Spring indeed. We’re a full month ahead of schedule. The ground is thawed, nettles are emerging, and birds are returning. Normally we don’t have green grass to graze until the first week of May, but this year, we’ll be grazing by April. Although we’ve enjoyed the warmth, the crazy weather has been tough. The extended freezing and thawing of the ground prolongs “mud season.” The animals make quite a mess walking around and driving the tractor to bring hay doesn’t help. Luckily for the ruminants, we’ve been able to get them top-quality fermented alfalfa hay, which they dive into like a pile of cupcakes. It smells and tastes delicious! We feed fresh bales out in the pasture and what the cows and sheep don’t eat they trample into the ground to make little hay beds where they have a warm and dry place to lie down. Which is good because we are now in baby season!
So far we’ve had eight lambs born, including one set of triplets! We’ve had three calves, all male, and one cow in her first pregnancy lost her calf in labor. It was a sad moment for us and her, but she seems to have recovered physically and is back up and eating and hanging out with her siblings. It’s often the case that first-time mothers have difficult calving, so it’s always a risk. All of our calves this year are second-generation Mastodon Valley Farm baby! Mom and dad were both born here, too. That’s quite a proud moment for us!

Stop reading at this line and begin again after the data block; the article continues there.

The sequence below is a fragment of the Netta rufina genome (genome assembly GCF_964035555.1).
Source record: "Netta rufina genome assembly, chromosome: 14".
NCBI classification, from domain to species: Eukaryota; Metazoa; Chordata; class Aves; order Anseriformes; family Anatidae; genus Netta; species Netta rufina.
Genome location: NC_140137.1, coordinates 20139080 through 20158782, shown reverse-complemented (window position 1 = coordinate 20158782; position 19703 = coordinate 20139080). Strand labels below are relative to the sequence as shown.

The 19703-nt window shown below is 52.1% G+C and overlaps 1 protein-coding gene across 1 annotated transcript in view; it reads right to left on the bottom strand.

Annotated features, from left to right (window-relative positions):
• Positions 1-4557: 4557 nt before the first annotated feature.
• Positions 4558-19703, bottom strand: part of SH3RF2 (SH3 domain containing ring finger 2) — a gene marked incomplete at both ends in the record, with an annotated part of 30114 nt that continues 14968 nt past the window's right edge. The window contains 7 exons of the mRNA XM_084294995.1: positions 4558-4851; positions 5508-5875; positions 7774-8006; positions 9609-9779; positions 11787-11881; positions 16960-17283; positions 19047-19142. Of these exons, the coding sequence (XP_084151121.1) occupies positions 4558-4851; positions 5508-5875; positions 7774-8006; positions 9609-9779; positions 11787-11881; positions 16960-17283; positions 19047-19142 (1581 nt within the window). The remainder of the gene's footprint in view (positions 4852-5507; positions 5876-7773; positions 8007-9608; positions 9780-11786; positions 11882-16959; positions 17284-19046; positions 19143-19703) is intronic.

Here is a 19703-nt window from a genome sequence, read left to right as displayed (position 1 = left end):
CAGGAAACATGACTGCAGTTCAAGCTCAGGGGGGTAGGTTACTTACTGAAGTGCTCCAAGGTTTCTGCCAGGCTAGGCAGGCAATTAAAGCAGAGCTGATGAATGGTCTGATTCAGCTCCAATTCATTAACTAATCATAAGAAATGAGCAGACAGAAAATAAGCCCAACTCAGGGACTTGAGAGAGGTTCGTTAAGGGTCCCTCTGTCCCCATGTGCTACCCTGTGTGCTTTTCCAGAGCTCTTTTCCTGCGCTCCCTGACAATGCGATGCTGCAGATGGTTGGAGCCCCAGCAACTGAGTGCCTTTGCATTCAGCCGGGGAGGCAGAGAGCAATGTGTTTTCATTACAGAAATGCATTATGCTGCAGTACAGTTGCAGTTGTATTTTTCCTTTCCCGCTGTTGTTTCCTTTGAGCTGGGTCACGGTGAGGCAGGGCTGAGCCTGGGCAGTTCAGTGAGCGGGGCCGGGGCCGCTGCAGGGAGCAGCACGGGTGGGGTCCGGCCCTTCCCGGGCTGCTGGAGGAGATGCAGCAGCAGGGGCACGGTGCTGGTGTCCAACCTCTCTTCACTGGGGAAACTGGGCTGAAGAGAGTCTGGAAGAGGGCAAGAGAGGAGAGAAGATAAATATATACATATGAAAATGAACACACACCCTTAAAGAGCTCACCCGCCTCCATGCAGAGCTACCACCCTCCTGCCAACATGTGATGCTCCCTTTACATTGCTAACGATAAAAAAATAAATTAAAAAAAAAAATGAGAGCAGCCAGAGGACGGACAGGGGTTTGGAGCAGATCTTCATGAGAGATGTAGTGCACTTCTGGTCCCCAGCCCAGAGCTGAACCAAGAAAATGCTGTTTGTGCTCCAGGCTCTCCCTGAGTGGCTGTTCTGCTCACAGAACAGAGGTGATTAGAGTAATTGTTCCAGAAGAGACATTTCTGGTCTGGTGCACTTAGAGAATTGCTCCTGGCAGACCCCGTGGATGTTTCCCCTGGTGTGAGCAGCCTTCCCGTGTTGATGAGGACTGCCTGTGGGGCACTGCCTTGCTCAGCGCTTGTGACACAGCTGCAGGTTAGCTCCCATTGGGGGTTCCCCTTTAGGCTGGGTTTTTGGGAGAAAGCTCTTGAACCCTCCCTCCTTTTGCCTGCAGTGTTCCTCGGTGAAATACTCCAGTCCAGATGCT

We’ve welcomed a new canine to the farm family, Ada. She’s a Spanish Ranch Mastiff/Italian Maremma cross. These are European dogs bred to guard livestock. She is living in the sheep paddock and will assume the sheep flock as her pack instead of us humans.
She will live full-time protecting the sheep, and eventually have babies with our other guardian dog, Odum. She is a really sweet puppy and it’s hard to not bring her into our house to snuggle, but she’s got a job to do and we have Travis, our Australian Shepard for all the muddy dog snuggles we need.
Beef is back in our farm shares after our brief hiatus due to the closing of our primary meat processor Driftless Meats and More. This month we sent two beefs to Richland Meat Locker, a state-inspected facility about thirty minutes East of our farm. It’s an old fashioned place with good folks working there who’ve been in the business a long time. When we grazed at Mark Shepard’s farm, we used this processor. They’ve always been super nice to the animals and do a nice job cutting. You’ll notice the different packaging, but don’t worry, it’s still our beef!
One benefit of the early thaw in the ground…we are breaking ground on our new house! Apparently construction begins now. We will be pouring the basement in the next couple months and harvesting timber from an old pine stand to supply all of the wood. It’s a lot of work, but we should be moved in by the end of 2018.
Everyone loves ground beef. It embodies all of the flavor of grassfed because it’s a blend of the whole animal. We love ground beef that’s been allowed to simmer one to two hours on the stove, lending tons of flavor and texture to the dishes and really getting tender beef. Check out our Ultimate Chili Recipe – a stand-by in our house because I can prepare it earlier in the day and leave it on the stove, and with tons of garnishes it’s a fun meal. Tilia absolutely loves it.
Another great savory meal with ground beef is this Simple Meat Tomato Sauce Recipe for pasta or pizza. Sometimes we just put it on a bed of greens for a light carb-free meal.